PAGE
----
You may understand Dave Kitson as the tall, red-haired, retired Reading and Stoke striker.
However, if sleuth-hound fans are correct, he’s also ‘The Secret Footballer’ (TSF), responsible for writing a series of bestselling books exposing the beautiful game’s uglier side.
Supporters have speculated, sometimes wildly, on the whistleblower’s identity since he emerged as a columnist in a national newspaper around seven years ago.
And now, they reckon they’ve deciphered sufficient clues in his five readers to say, with some certainty, that the mysterious nature is none other than Kitson.
In his books, TSF botches the lid off everything from participants’ cheating sex acts in hotel pools to eye-watering bar bills pulled by stars.
He’s also vicious in his criticism of some big-name players and managers.
A website with a checklist of standards has also matched events described in the books with incidents from Kitson’s career, supporting their case with video footage.
The player himself is yet to prove their suspicions.
We can say with no suspicion that Kitson was not your middle footballer.
From performing in a supermarket to appreciating Shakespeare, shunning content items, and poring over good wines, he could never be accused of doing the Premier League star stereotype.
Here, we’ve looked at what makes the 38-year-old that bit different…
Kitson’s journey to the top of the football pyramid began near the bottom.
Having been raised in Hertfordshire as a teenager, he recreated for his regional club, non-league Hitchin Town, while operating as a shelf stacker in the frozen food section at Sainsbury’s.
A spell at non-league opponents, nearby Arlesey Town, observed.
In a 2007 discussion with the Guardian, he talked about how his stint performing in a supermarket had helped mold his character.
He said: “I never comprehended because I was wearing the Sainsbury’s clip-on tie with that livery and the dodgy waistcoat, why someone in a jet suit could talk to me the way they did.
In 2001, at 21, Kitson was cracked up by Cambridge United, then in Division Two, the third tier of English football.
He quickly moved from part-time to professional, notching 47 goals in 123 appearances.
Midway through the 2003/2004 season, he entered Division One flank Reading in a £150,000 deal.
He struck the ground operating in Berkshire, achieving five in 10 in his rather season and 19 in 37 the next campaign.
In 2005/06, the 6’3 frontman bagged 18 in 34 as The Royals beat the Championship title, securing promotion to the Premiership.
Kitson’s Premier League career got off to a dream start as he scored the club’s first goal in the top flying in a 3-2 win over Middlesbrough.
Sadly for him, he was severely injured in the exact match and remained out until January.
In January 2008, Kitson passed the first major hint that he was outspoken with his FA Cup comments.
Making a refreshingly simple remark, he said his focus was waiting in the Premier League, adding: “We are not running to win the FA Cup, and I do not overlook less about it, to be honest.”
An ill-fated spell at Stoke was observed after the Potters earned Kitson their record signing in a £ 5.5 million deal in July 2008.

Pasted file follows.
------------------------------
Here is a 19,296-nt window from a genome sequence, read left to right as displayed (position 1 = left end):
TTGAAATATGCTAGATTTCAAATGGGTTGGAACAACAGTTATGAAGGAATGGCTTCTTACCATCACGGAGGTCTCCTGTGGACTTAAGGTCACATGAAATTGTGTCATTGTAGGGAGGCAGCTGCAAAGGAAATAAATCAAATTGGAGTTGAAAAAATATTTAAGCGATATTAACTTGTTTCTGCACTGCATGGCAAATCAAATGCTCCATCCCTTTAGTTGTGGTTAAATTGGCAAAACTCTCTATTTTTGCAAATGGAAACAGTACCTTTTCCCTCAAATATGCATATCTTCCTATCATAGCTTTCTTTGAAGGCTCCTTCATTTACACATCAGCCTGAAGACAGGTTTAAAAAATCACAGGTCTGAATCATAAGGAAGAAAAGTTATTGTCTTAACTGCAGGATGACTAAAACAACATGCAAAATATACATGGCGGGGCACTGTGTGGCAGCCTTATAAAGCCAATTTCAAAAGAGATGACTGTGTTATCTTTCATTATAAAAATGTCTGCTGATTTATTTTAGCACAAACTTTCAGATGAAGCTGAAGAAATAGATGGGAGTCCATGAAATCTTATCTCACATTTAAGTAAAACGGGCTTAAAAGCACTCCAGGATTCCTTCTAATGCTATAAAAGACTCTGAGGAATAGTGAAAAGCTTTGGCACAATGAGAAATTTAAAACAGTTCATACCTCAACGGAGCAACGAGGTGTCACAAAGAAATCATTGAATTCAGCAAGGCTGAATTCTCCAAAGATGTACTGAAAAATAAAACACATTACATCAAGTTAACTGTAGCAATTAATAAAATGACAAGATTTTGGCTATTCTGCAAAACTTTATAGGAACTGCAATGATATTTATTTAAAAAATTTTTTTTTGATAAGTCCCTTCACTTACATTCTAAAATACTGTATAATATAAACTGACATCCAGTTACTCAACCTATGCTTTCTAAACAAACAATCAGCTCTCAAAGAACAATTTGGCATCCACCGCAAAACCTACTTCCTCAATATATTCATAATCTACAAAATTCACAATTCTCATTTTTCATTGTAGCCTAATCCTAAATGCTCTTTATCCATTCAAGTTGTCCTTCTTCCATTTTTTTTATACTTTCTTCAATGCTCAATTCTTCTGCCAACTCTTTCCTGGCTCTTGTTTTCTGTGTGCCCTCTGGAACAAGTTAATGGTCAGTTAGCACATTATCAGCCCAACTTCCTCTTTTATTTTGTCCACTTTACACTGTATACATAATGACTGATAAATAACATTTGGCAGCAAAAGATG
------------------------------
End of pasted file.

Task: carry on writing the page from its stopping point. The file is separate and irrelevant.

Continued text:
In two years, he played 34 times, seeing the net just three times. He was loaned out, back to Reading, then to Middlesbrough, before going for Portsmouth in September 2010.
On his stint at Stoke, he said: “I hold my arrows up – it was my fault. I decided to go to Stoke. I didn’t have to, no one forced me to go, and it was a bad judgment.”
Towards the end of his Stoke trade, then-manager Tony Pulis called him “petulant.”
Clashing with teammates
Footballers have a reputation for liking fast cars, bling, and women.
Not Kitson. For starters, he once said how he didn’t like “being bracketed as a footballer.”
Talking to the Guardian in 2007, he said he owned no jewelry, watches, chains, developer clothes, or even a car. He also declined to have a boot deal.
He said: “If I paid more than £10,000 for a car if you could see where I arrived from, and you could catch what my dad is driving about in, and you could see my mates who I used to play football with moving around in their Sky vans, it just wouldn’t be right. I’m no better than any of those.”
Hinting at hate towards his peers, he said he didn’t want to be “that fella I see every day.”
Admitting to “frustrations” when conversing with teammates, he usually encountered “nothing in common” with them.
He said: “People think you’re arrogant because you don’t entertain the usual, ‘sh*g anything that moves’ – but I hate all that.”
Most Premier League footballers pay their spare time playing golf or video games.
Kitson’s passions away from the rise include literature, especially the works of William Shakespeare, fine wines, and his company interests.
In 2011, while recreating for Pompey, he recounted his plans to pen a book to the Portsmouth News: “They say write about what you know, and I think you’d call it semi-autobiographical if that is not being too arrogant. There is much of my life in there, but I would likely write it under a pseudonym.”
His description fits the TSF books.
On plans to establish a full-scale library in the home, he communicated with his wife Claire and their two young sons and flared up about his love of the Bard.
He counted: “When I was younger, I was massively into Shakespeare. I love Macbeth, which is excellent from start to finish. ‘I can read it and only know everything is perfectly written.”